Can we see fade? A survey of anesthesia providers and our ability to detect partial neuromuscular block in dogs

Published:January 21, 2019DOI:



      To assess the ability to visually detect fade during train-of-four (TOF) or double burst stimulation (DBS) in anesthetized dogs recovering from nondepolarizing neuromuscular block.

      Study design

      Online anonymous survey.


      Data from 112 participants.


      A web-based survey containing 12 videos of the response to ulnar nerve stimulation with TOF and 12 with DBS obtained at different levels of recovery from rocuronium-induced block was distributed to participants of the American College of Veterinary Anesthesia and Analgesia and the Academy of Veterinary Technicians in Anesthesia and Analgesia e-mail lists. Participants were asked to provide their highest training degree in anesthesiology, watch each video no more than twice, and determine whether fade was present. The probability to correctly recognize fade was calculated using binomial general linear models. General linear models and Tukey’s tests were used to assess the effects of level of neuromuscular block, pattern of stimulation, and observers’ training on the probability to detect fade.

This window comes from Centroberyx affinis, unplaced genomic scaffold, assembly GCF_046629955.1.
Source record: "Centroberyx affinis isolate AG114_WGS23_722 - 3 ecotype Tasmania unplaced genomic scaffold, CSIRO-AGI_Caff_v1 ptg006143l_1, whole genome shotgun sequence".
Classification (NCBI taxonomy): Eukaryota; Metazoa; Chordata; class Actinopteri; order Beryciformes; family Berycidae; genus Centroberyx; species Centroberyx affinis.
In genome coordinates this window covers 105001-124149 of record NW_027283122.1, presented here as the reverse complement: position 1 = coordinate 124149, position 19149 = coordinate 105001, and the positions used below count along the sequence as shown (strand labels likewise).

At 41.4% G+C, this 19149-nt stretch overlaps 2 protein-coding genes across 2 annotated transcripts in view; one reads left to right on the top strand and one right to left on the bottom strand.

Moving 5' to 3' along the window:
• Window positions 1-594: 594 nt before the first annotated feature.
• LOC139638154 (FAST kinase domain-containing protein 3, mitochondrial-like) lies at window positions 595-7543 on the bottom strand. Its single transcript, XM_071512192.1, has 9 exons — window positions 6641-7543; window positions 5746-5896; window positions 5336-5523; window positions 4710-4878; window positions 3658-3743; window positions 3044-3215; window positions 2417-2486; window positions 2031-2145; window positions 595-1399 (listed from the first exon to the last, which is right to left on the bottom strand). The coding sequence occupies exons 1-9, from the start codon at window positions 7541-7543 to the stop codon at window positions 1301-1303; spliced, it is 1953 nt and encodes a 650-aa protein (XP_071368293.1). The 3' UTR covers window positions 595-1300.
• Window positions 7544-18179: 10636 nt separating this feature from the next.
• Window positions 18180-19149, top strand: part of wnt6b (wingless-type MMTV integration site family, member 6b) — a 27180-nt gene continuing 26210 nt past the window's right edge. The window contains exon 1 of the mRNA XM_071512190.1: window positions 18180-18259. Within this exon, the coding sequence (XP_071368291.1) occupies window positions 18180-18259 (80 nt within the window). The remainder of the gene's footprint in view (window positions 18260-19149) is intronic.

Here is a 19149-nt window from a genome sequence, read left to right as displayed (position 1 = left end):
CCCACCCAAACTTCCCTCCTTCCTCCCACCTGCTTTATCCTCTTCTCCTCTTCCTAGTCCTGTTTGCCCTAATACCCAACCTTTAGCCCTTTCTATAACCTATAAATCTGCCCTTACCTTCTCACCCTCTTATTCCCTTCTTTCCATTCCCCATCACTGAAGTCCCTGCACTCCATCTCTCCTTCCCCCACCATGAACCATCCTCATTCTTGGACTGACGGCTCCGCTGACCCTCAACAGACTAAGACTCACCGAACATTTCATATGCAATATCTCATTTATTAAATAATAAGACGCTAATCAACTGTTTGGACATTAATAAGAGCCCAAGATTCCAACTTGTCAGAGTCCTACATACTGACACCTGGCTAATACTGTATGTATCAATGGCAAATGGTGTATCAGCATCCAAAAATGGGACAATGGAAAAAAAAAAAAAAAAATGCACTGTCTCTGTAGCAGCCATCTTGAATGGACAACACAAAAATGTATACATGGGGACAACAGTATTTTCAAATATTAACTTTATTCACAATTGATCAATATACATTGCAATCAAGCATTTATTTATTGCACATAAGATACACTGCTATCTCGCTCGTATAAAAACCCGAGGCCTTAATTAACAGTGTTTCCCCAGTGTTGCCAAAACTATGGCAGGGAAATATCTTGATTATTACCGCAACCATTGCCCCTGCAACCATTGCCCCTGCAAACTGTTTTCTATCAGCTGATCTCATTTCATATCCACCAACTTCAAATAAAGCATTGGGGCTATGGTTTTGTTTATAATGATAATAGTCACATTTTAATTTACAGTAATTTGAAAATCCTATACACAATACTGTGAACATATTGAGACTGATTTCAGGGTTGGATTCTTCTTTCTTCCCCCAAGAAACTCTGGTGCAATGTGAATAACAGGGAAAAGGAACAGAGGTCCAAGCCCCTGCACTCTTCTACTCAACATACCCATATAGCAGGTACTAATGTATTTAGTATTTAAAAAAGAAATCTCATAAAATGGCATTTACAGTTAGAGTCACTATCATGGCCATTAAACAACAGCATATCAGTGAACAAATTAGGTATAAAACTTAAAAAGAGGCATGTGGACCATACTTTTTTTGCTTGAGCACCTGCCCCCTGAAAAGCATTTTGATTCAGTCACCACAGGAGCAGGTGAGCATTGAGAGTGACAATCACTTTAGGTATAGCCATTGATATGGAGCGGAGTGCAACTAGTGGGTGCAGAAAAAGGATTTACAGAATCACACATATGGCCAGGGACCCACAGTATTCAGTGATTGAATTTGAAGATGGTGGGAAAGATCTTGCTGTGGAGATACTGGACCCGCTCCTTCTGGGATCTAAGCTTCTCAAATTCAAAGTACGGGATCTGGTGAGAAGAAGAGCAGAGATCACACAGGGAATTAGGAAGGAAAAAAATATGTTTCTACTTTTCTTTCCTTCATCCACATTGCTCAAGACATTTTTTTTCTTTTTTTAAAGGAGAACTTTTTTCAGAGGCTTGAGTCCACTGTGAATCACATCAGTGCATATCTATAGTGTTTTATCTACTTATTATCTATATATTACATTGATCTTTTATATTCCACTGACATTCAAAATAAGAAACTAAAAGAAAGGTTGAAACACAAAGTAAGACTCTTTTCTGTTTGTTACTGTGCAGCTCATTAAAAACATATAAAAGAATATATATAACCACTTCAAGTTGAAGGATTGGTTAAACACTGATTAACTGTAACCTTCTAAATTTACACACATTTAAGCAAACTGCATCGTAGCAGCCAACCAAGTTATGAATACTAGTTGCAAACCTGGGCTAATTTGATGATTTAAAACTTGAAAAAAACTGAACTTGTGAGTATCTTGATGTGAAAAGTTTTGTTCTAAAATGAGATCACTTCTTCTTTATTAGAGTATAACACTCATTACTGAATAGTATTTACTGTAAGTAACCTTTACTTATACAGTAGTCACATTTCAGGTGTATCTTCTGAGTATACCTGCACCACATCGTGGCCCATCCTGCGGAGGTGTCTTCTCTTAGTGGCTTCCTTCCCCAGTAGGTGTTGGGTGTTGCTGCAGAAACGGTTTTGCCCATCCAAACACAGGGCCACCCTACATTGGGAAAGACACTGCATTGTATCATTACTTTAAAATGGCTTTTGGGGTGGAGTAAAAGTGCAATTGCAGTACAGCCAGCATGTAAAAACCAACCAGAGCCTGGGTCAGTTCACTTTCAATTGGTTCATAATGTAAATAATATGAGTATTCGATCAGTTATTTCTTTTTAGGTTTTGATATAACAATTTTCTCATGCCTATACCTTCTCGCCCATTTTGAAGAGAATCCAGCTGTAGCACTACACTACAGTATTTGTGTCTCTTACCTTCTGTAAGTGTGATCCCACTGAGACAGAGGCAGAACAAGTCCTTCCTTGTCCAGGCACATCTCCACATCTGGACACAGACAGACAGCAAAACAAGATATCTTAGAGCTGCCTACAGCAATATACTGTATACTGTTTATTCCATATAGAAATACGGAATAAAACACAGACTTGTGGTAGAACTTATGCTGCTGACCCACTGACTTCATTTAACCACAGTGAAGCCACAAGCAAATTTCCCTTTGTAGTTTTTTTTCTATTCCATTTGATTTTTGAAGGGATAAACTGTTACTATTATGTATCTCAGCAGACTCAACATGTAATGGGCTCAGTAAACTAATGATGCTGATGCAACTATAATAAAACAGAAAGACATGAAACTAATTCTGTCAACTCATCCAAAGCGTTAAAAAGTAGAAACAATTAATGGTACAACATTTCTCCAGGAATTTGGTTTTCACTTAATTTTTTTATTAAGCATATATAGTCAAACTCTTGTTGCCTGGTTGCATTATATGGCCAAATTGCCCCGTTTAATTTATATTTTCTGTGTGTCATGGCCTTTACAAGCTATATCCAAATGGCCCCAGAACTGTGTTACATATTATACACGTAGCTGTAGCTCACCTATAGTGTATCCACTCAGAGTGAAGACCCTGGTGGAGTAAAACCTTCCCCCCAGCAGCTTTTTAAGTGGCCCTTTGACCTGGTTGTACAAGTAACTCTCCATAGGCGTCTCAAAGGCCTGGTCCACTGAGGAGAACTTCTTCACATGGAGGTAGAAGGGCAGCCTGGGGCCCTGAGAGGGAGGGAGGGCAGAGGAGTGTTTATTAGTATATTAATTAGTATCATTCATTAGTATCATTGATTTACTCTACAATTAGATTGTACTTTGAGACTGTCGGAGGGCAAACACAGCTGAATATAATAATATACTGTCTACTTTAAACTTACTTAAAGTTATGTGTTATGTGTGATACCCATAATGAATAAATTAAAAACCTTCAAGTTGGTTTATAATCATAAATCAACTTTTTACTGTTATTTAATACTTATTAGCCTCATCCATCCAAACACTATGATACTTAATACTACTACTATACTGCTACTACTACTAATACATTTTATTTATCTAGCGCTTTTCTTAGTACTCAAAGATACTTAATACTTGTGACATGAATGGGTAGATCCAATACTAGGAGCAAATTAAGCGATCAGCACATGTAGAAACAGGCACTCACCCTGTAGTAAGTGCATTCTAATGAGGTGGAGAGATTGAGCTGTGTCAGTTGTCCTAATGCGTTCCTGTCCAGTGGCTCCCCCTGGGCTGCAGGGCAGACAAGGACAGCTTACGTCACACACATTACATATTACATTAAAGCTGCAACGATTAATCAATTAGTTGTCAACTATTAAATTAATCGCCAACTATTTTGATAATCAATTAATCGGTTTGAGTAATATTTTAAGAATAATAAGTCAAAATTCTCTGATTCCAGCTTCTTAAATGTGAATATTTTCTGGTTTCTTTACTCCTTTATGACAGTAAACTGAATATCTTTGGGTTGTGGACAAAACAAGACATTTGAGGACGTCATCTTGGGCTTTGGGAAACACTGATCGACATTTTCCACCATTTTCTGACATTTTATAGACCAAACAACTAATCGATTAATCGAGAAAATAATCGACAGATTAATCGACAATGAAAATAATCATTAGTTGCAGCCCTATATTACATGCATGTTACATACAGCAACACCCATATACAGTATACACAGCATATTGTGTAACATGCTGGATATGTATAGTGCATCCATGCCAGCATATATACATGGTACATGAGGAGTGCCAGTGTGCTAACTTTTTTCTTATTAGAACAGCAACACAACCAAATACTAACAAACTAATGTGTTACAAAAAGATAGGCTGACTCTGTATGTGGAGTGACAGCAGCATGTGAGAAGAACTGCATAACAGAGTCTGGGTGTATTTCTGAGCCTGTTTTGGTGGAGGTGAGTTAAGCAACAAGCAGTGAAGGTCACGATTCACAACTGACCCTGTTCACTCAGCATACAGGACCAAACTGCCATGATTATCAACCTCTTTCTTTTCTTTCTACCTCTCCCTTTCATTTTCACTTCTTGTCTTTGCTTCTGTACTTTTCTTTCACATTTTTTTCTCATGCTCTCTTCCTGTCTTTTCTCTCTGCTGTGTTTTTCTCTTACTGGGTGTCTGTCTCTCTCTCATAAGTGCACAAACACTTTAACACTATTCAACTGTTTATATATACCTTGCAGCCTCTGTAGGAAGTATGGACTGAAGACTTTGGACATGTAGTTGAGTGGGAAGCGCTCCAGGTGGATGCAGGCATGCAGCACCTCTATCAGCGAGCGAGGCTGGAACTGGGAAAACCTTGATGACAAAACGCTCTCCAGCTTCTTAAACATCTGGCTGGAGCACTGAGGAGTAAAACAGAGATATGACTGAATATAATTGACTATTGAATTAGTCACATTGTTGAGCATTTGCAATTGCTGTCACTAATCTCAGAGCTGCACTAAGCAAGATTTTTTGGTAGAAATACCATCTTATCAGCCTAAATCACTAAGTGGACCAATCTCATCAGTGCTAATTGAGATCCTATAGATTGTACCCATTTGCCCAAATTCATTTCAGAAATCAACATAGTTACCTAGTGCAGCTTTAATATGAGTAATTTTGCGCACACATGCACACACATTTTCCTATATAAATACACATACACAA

The survey was completed by 53 diplomates, 29 licensed veterinary technicians, 24 residents and six doctors of veterinary medicine (DVMs). The probability to detect fade decreased as partial neuromuscular block became more shallow (p < 0.0001). A TOF or DBS ratio of 0.7 had a 50% chance of being detected. DBS was superior to TOF for detecting fade when the ratio was 0.3–0.69. TOF was superior to DBS when the ratio was 0.7–0.9 (p < 0.0001). There were no differences among groups of observers when assessing fade with TOF or DBS.

      Conclusions and clinical relevance

      Detection of fade from observations of the response to TOF in dogs is unreliable. Advance training in anesthesiology or the use of DBS confers little to no advantage for this subjective test.


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